production quality still doesn't sound as good as I feel it should

Hi all,

So I'm feeling at a bit of a loss in terms of recent tracks I'm producing and the sound quality. Whilst I know that the overall quality of my tracks has improved, still don't feel it is up to scratch after final mixdown.

I use FL Studio 10.

Here's an example of a remix I did (more for fun as I liked the original track):
I listened back after about a week or so and can't say I was too impressed by the quality.

There's few things to point out.

- I always have the master volume on the Mixer set to at least -3.0db, more in some cases.
- I used EQUO to monitor levels and don't let anything peak too high (although I do use my ears to judge this primarily)
- I'm comparing my tracks on soundcloud to mastered tracks I hear on YouTube, and I find there's too much of a noticeable difference. Or am I being too harsh?
- Maybe I'm just becoming more Anal as a producer?

Any thoughts lol?


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Active Member
VIP Junglist
I definitely understand this. Although I can't say alot more then: keep haing in there.
Don't worry too much that it doesn't sound as good as other, professional tracks.
As long you feel that you are still learning and getting better, everything is just fine.

I've been producing for quite a while now, and only now I'm getting to think my productions are actually getting pretty decent.

Keep using good samples, make good patches, challenge yourself and it'll be all fine.

And a tip: tutorials. Seriously
Not the kind of 'we are going to make this patch today', but more like how they approach production, and some insight on how to think. One must see: Nu:tone, giving a tour on his track tides with in a Steinberg Studio Session. Seriously. I've watched this one a few days ago, and it helped me ALOT.


New Member
ok man, i know how that feels.

here are some action steps:
-print out the 'Masterclass Collection thread' post & watch 1 each day or every 2nd day; then strike it trough on the list
(make sure to take detailed notes alongside it; my favorites: Noisia, Neonlight, Reso & Hamilton; these provide good recipies for
tracks, although you should find your own style...)
-analyse, e.g. 1 professional track a week - listen to it on different systems/headphones, take a look at the specrum w/ SPAN, the
stereo-image (e.g. Flux StereoTool) and the Waveform. Check how loud it is (e.g. w/ TT Dynamic Range Meter)
also check it's arrangement, how often the track features drum-fills, earcandy, background elements etc. (the last bits are important as i feel like you could add more varaiety/ear candy & more layers in your tracks)
-I feel like your stuff is lacking some epic sounddesign, so work through SeamlessR's How To Bass Playlist on YouTube
(recreate his sounds using FL Studio along the way)
-buy some high quality music - don't A/B with youtube stuff... ;)
-get yourself into mastering: read: 'mastering - the art & the science' by bob katz & watch
the black octopus sound mastering q&a webinar
-when you feel like your mixing needs some beef-up you could mix some of the tracks on the
'mixing secrets' free multitrack library (check the book that goes along w/ it as well)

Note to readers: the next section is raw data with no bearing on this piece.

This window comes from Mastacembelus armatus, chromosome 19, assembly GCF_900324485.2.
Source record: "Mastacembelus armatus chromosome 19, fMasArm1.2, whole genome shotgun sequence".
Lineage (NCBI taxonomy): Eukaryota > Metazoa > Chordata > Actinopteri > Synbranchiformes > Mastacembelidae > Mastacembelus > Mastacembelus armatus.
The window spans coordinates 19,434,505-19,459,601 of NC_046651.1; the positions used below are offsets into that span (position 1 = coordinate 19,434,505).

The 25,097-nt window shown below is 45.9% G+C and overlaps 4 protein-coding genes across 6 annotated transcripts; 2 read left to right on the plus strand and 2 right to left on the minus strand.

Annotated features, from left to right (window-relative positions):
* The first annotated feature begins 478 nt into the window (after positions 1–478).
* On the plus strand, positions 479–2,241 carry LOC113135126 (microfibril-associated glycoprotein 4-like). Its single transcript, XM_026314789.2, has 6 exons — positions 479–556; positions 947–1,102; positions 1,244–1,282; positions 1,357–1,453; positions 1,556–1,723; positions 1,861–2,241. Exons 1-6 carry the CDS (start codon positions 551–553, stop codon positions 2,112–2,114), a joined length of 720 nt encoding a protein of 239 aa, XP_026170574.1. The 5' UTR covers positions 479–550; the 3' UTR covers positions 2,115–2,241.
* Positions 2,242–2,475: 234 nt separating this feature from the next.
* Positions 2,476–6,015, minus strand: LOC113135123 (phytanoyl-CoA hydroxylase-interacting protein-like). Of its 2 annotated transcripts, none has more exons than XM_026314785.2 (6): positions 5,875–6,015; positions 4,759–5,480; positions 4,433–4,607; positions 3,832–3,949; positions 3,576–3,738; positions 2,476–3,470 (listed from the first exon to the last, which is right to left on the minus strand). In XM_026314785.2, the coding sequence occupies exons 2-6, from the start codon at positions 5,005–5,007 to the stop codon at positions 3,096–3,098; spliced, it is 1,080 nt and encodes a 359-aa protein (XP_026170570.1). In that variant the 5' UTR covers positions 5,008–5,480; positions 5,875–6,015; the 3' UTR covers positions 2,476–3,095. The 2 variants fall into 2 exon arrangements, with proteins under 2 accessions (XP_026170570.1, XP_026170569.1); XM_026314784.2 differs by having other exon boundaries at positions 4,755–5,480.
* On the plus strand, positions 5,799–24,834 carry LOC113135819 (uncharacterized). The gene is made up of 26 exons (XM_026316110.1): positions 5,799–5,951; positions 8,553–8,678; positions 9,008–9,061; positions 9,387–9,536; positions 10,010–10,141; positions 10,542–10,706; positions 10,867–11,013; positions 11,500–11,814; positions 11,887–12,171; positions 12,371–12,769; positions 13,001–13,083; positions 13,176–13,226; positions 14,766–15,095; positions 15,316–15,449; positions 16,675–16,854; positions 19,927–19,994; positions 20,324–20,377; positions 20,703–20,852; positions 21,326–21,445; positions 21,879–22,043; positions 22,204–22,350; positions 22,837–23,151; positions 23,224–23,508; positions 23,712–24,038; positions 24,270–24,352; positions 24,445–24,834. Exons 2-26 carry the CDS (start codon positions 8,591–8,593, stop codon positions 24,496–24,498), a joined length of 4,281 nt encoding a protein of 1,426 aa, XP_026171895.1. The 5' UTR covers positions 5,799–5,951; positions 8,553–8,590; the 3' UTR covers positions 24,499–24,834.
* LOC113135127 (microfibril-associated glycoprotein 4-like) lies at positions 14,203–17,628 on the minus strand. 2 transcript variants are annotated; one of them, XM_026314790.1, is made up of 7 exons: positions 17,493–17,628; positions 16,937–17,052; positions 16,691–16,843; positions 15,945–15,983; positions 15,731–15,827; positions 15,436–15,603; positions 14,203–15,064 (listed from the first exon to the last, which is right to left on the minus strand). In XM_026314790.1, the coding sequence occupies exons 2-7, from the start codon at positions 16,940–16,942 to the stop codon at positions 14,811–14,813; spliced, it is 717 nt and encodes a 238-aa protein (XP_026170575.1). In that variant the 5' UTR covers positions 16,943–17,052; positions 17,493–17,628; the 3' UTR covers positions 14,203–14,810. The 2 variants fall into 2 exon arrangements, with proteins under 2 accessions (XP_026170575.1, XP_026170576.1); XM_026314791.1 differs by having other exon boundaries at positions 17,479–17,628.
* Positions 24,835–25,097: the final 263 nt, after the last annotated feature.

at the latest of a few dozen of those you'll sound badass
-Room Treatment!! read up about it, because you can make a big difference in sound with just
rearragning you speakers & your desk in the room - you can use well placed shelfs and old mattresses if you can't afford the real deal - how do you want to mix something when you don't know what it sounds like?

also try these quicktips:
-harmonic EQ + mostly subtractive instead of additive EQing (also consider M/S EQing)
-drum programm fine inaccuracies (volume, shuffle, try pitch as well...)
-add a bite of ear cand each ~3-5 seconds (e.g. background foley)
-not only sidechain kick & bass but also plucks, reeses, cymbals, vocals etc. among each other
-sidechain different elements with different 'sidechain amount'
-try some Reverb & preverb on Snare Drums
-replace heavy distortion with stacked subtle distortion
-fill out the track w/ background elements like roomtones, pads (some ppl even use white noise)
-try mixing each song section on its own (intro, drop...)

maybe bassgorillas free podcast series has some gems for you...
since you're an FL user you can check out seamlessR more in depth:
he also has some 'track from scratch' and track reviews of newby-tracks, where he listens
to tracks like yours and tells pll. what he thinks needs some more work...

when you keep yourself busy,
you'll get where you want to be, i'm sure ;)

good luck & have fun
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New Member
now with so many ppl around the web (even pros) telling you it comes with experience, i want
to tell you what can set you apart: don't wait for the experience to come to you!
reach out for it!

I always wanted to throw some cool soundin' wisdom into a forum ;)


VIP Junglist
you're not far off at all it's just kinda mixdown tings now i recon, best advice I can give to you is reference a similar track and keep going back and forth until yours sounds close. Everything is a bit soft if you know what I mean, get layering up you synths and snares etc.

sam the dnb man

VIP Junglist
How loud do you have your monitors? Believe it or not, I find the key to getting a big sound is eqing at low levels.

When your monitors are turned up too loud, you don't really notice how tinny or thin some sounds are in the mix.

Get the mix sounding good at low levels and your mix will benefit